Media Chaos: Can Local and Public Media Foster Trust?

Local matters. Despite our reliance on ships crossing massive oceans to deliver our consumer goods—everything from vaccines to video entertainment—globalization is not new, but it has evolved.

Recent developments, such as supply-chain failures, shine a light on how ill-prepared aspects of global interdependency are in navigating the ripples of a worldwide health crisis. This extends to billions of people who rely on untrustworthy information sources like global social media platforms. With business models designed to maximize user engagement and profit (i.e., Facebook), it is not surprising that these companies are being exposed for encouraging the spread of unreliable, and sometimes dangerous, information. If the pandemic doesn’t punctuate the need for reliable information, nothing will.

Local/regional media outlets are different animals, and most are accountable to a regulatory authority. Not only are they licensed, but they have editorial processes (some more rigorous than others). Those regulatory authorities keep an eye on practices that are designed to promote public trust. (The obvious exceptions are authoritarian regimes).

During the pandemic, local and sanctioned media sources had higher news viewership, which may be due to the overall rise in viewership during home confinements. However, if a greater level of trust in these sources (many consumers give local media high “trust scores”) contributes to those gains, it likely comes from the following:

  • Local emergency information
  • Local public service messaging regarding health, public education and civic engagement
  • Local news and entertainment programming aimed at all groups in the community

Local broadcast technical advances have been scarce but that has changed with a spread of hybrid networks and receivers that combine local broadcast and streaming services. The advances provide convenience to consumers and are easier on the bandwidth ecosystems—especially with hybrid systems like ATSC 3.0, HbbTV and other systems under development in Brazil and other regions.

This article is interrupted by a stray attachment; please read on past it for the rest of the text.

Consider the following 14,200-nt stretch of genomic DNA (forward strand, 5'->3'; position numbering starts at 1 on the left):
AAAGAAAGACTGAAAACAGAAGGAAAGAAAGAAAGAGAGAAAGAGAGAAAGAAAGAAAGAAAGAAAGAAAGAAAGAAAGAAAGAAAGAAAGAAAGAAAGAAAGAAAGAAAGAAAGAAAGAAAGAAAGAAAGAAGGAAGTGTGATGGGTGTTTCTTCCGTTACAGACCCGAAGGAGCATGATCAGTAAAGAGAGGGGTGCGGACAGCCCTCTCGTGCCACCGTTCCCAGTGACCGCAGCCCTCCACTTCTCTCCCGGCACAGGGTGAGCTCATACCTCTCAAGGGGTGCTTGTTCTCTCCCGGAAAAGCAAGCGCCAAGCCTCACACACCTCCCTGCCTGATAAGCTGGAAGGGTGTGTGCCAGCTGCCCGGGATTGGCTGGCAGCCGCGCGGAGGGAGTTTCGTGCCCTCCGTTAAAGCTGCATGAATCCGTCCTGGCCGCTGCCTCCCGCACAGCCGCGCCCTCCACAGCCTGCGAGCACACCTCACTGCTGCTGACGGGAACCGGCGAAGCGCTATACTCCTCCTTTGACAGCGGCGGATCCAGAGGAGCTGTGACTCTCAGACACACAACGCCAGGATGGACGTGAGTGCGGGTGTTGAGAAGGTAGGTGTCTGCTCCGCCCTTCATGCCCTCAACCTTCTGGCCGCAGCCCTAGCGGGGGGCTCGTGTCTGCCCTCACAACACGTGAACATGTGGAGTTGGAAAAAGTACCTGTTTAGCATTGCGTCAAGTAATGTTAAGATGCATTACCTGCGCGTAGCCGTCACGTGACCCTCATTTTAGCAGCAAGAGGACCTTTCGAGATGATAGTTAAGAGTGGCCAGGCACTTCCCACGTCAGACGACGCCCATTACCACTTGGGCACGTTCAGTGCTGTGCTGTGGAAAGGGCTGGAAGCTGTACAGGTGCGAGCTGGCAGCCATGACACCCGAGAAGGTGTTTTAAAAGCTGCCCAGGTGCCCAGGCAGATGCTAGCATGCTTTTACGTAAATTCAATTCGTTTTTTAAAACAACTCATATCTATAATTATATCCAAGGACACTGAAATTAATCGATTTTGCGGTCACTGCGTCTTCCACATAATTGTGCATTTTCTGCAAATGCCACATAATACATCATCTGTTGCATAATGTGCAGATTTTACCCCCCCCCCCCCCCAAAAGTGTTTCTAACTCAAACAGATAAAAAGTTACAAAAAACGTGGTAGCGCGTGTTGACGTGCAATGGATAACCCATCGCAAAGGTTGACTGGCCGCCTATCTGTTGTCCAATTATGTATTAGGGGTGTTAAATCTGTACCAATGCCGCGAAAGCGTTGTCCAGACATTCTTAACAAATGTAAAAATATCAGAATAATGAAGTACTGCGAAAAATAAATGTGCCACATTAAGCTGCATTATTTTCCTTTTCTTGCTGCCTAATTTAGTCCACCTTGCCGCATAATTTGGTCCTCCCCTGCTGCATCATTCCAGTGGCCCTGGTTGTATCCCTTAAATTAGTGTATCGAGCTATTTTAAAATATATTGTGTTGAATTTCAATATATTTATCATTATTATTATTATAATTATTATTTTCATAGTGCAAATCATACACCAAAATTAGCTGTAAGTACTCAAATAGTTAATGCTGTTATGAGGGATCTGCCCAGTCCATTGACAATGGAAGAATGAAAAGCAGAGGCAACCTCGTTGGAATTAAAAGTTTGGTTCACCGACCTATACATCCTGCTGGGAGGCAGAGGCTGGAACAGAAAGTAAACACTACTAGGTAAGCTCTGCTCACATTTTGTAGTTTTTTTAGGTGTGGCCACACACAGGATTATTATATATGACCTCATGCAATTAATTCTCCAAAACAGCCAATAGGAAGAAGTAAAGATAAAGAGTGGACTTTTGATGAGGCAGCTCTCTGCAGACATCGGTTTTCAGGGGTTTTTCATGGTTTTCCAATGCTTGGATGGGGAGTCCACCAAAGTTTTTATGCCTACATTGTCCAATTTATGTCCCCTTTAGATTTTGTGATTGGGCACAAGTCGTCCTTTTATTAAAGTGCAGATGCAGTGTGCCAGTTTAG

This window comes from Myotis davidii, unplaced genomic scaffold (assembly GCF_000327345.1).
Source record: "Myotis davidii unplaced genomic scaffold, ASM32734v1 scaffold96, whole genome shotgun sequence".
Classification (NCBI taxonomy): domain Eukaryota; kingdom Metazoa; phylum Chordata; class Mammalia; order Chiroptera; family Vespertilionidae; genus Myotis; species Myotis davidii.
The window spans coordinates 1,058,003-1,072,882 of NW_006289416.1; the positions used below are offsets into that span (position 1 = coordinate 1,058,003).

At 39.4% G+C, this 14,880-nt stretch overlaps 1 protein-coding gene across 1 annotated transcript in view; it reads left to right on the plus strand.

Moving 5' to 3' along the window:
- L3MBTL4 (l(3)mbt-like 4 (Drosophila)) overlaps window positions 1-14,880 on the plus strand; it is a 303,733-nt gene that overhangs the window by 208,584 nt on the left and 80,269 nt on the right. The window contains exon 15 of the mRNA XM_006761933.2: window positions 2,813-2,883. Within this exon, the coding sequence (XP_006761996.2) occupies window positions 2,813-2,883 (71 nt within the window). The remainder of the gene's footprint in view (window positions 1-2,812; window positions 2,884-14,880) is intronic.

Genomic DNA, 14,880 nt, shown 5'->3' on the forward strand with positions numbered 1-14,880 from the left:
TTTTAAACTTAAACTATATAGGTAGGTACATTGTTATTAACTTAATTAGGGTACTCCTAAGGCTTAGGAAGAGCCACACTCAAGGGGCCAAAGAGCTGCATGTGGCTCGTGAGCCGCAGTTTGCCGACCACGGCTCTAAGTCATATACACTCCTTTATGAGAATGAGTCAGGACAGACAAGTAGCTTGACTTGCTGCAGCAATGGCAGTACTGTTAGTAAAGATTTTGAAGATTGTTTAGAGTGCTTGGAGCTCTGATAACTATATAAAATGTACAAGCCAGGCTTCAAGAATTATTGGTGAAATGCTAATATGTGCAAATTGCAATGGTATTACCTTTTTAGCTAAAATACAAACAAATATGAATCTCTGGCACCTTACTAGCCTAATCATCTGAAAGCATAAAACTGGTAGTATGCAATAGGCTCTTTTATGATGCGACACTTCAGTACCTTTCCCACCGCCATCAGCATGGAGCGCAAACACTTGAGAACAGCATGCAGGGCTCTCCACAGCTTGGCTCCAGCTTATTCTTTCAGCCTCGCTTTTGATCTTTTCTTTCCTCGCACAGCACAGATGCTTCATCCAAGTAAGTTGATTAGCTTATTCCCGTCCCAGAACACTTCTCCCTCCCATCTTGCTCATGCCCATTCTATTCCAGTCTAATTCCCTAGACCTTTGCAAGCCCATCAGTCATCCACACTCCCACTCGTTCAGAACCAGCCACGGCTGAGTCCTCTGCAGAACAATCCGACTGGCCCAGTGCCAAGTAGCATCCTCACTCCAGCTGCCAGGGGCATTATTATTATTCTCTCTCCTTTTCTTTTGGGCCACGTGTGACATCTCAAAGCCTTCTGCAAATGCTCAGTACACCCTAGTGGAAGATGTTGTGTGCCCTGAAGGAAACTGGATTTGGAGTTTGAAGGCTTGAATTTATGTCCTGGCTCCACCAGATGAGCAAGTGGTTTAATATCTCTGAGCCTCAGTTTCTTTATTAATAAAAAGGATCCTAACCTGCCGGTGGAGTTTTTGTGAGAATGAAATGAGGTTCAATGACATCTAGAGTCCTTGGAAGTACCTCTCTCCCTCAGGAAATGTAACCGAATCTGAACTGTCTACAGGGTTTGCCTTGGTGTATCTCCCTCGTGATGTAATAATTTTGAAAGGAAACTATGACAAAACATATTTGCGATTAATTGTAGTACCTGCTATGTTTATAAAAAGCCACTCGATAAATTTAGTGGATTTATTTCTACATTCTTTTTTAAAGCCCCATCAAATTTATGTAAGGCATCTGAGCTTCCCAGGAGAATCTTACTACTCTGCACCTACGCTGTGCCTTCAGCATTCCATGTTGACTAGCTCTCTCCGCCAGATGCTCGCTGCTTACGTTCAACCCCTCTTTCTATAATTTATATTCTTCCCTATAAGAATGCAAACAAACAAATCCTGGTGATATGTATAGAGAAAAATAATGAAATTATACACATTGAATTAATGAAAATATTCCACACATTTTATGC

Some ways in which the new technical tools could help local broadcasters enhance their trust quotient with local viewers include:

  • ATSC 3.0 broadcasters have the ability to enhance live reporting with text and graphic information from local government, utility and other sources on a single screen during a weather-, civic- or health-related emergency. More importantly, local broadcasters are duty bound by the use of their broadcast licenses to adhere to certain community rules.
  • Local media have been among the few places to get trusted community-based public health information during the pandemic. This includes vaccination locations, virus-spread projections, individual hospital capacity data and masking regulations by individual districts.
  • Addressing news, civic and entertainment programming to all groups in the area helps to breed a sense of community. The same kinds of tools for emergency information can be used to supplement live broadcasts with graphics or text in multiple languages. In addition, the greater capacity the new systems afford results in an ability to deliver niche programming to a particular community. For example, in Boise, Idaho, Evoca TV offers a hybrid terrestrial/streaming “skinny bundle” pay TV service. This pioneering service provides the local Basque community with dedicated programming for Evoca TV subscribers. Boise’s Basque community numbers about 15,000 and the increased bandwidth realized through the new ATSC 3.0 system promotes capacity for niche programming.
  • These new hybrid services can also deliver hyperlocal information. There are local broadcast areas that span over different territories. In the U.S., for example, there are TV markets that cover parts of two or more states. In Tallahassee, Florida, for example, the local WCTV broadcaster is experimenting with a TV app that allows news content to be tagged by zip codes for  ATSC 3.0 transmissions. The station serves the Tallahassee area, as well as two nearby Georgia communities. Targeting different content (or advertising) in the two states allows for hyperlocal customization in a TV market that may have different needs especially when it comes to local and state governments.
  • New tools can foster a different kind of localism for European Public Service Media (PMS) broadcasters. There is an initiative to foster a regional news service from Public Service Media broadcasters by using new tools developed by the European Broadcast Union (EBU) to translate stories into different languages, thus combining the local and the regional.

Media is powerful. Having that power rest in the hands of organizations/companies with no accountability to the public, the truth or a community can broker chaos. The investment in next-generation technologies for local and public TV outlets is an important step in a more stable—and healthier—media environment.